East Coast Trip #3

My wife and I just returned from spending Thanksgiving with family and friends out on the East coast.  It was my third trip back since moving out to Oregon.  The second trip didn’t warrant a write up here since we only visited one brewery on that trip, although it was a good one, Joymongers Brewing in Greensboro.

Raleigh, NC Area: We flew into RDU airport and spent the first couple of nights at my best friends place in Garner (just south of Raleigh).  The first night we ventured out to a local bottle shop, The Beerded Lady, to grab some beer for dinner.  We got some cans of It’s Fall Ya’ll Coffee Stout from Trophy Brewing (Raleigh) and a growler of Pirate Queen Double IPA by Bombshell Brewing (Holly Springs).  The next day we met my sister and her partner for lunch and then after lunch walked around the corner to Brewery Bhavana.  Combination brewery, dim sum restaurant and bookstore, this place seemed to be pretty pretentious at first glance, but the beer was solid and the staff was down to earth, so looks aren’t everything.  Tried their flagship Till Farmhouse Ale, Dig Chocolate Stout and Patrick’s Birthday Barleywine (whiskey barrel aged).  All were very delicious.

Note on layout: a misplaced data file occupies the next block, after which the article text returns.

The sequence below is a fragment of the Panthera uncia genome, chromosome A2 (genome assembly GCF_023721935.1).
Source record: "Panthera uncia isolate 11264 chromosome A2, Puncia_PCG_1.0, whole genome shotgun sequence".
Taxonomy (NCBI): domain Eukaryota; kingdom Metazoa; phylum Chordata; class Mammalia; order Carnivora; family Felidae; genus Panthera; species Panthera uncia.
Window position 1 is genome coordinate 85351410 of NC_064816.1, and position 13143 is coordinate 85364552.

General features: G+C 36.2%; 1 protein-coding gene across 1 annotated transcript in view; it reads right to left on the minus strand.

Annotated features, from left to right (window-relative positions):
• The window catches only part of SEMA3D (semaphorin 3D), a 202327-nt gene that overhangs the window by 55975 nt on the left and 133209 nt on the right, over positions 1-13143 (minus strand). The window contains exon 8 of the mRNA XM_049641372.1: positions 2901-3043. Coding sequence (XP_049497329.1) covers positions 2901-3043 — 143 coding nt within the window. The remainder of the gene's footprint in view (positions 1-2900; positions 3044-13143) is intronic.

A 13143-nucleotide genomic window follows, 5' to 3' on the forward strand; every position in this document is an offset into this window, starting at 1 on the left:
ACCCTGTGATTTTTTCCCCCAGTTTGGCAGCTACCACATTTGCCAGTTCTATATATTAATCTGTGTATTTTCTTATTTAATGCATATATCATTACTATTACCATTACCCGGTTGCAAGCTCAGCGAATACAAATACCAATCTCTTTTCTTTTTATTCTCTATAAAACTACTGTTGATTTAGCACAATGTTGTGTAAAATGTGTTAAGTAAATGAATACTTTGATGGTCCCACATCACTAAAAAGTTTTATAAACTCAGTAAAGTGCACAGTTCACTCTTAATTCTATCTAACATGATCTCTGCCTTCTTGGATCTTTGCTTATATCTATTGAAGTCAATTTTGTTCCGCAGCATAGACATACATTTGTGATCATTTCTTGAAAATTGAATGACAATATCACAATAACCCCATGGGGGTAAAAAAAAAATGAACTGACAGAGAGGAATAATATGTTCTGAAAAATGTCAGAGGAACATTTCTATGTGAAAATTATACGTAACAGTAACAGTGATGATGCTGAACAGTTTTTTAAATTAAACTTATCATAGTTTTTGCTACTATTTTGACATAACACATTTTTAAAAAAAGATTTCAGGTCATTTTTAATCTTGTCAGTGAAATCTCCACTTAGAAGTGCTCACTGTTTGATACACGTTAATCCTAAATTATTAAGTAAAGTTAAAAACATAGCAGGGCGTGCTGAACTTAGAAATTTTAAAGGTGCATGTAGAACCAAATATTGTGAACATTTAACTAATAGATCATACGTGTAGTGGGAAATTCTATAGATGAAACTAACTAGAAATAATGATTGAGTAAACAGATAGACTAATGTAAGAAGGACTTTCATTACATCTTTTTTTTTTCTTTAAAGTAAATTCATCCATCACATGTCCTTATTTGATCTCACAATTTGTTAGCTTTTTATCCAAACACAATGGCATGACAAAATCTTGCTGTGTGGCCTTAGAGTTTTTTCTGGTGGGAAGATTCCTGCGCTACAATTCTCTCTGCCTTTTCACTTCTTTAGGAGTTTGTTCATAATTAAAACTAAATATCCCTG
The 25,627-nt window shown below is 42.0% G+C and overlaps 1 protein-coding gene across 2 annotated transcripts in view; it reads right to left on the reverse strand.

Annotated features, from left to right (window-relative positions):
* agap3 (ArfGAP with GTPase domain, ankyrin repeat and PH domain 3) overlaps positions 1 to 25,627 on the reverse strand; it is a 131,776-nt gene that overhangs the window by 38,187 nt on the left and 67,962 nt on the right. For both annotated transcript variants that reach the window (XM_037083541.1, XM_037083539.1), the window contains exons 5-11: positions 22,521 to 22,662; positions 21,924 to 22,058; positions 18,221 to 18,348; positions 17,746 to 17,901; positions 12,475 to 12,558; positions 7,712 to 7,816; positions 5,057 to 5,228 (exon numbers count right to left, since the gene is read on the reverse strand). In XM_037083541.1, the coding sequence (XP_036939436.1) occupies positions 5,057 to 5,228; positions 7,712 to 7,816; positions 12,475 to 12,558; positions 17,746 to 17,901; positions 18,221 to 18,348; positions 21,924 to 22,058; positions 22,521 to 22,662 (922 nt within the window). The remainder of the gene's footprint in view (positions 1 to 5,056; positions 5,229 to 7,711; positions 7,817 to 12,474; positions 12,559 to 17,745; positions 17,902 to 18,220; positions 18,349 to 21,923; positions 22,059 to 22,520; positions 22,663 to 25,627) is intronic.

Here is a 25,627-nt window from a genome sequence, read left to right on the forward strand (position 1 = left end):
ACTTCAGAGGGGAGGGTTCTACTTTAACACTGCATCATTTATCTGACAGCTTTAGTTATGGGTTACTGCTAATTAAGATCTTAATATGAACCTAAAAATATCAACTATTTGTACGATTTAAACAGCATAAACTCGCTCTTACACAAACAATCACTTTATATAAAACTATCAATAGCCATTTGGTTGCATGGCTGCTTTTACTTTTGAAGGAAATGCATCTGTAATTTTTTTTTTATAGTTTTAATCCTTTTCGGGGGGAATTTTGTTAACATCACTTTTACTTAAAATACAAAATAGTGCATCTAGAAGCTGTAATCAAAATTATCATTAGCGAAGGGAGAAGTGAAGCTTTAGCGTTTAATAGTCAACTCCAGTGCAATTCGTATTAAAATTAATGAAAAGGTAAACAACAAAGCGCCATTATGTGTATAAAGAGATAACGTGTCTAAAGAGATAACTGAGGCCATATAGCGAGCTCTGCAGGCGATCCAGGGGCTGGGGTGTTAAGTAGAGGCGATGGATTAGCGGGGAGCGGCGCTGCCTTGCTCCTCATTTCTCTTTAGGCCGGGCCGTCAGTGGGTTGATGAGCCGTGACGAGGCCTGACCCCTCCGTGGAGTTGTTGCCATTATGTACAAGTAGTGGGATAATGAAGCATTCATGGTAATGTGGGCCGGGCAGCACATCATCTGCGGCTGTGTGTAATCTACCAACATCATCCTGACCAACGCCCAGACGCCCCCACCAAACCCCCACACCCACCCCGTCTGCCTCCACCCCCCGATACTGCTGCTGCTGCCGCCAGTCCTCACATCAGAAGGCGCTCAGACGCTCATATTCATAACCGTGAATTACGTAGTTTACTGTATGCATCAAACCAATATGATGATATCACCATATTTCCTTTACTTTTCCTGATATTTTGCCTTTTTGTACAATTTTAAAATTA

46743022_10216048499459844_2292142815158730752_nWe finished the night at Brice’s Brewing  in Garner, just down the street from my friends house.  They had hosted a stout release party the night before and still had several on tap.  Between the four of us, we tried Oatmeal Stout, Chocolate Stout, Irish Stout and I also tried the Belgian Tripel.  The next morning we hit the road for South Carolina.

Pawley’s Island, SC: We didn’t make it to any breweries in SC, but we found some local beers at restaurants and at the grocery store.  The first night at dinner I had a great IPA, HopArt from Coast Brewing (North Charleston) which paired remarkably well with Southern style fried seafood. At the grocery store we picked up a 6 pack of Mango IPA from Palmetto Brewing (Charleston) and a 6 pack of Westbrook One Claw (Mt Pleasant).  The Mango IPA was quite good, the One Claw sadly was a little past it’s prime. I’ve had it before when it was better.  The second night I had an Espresso Porter also from Palmetto Brewing at a really great BBQ joint.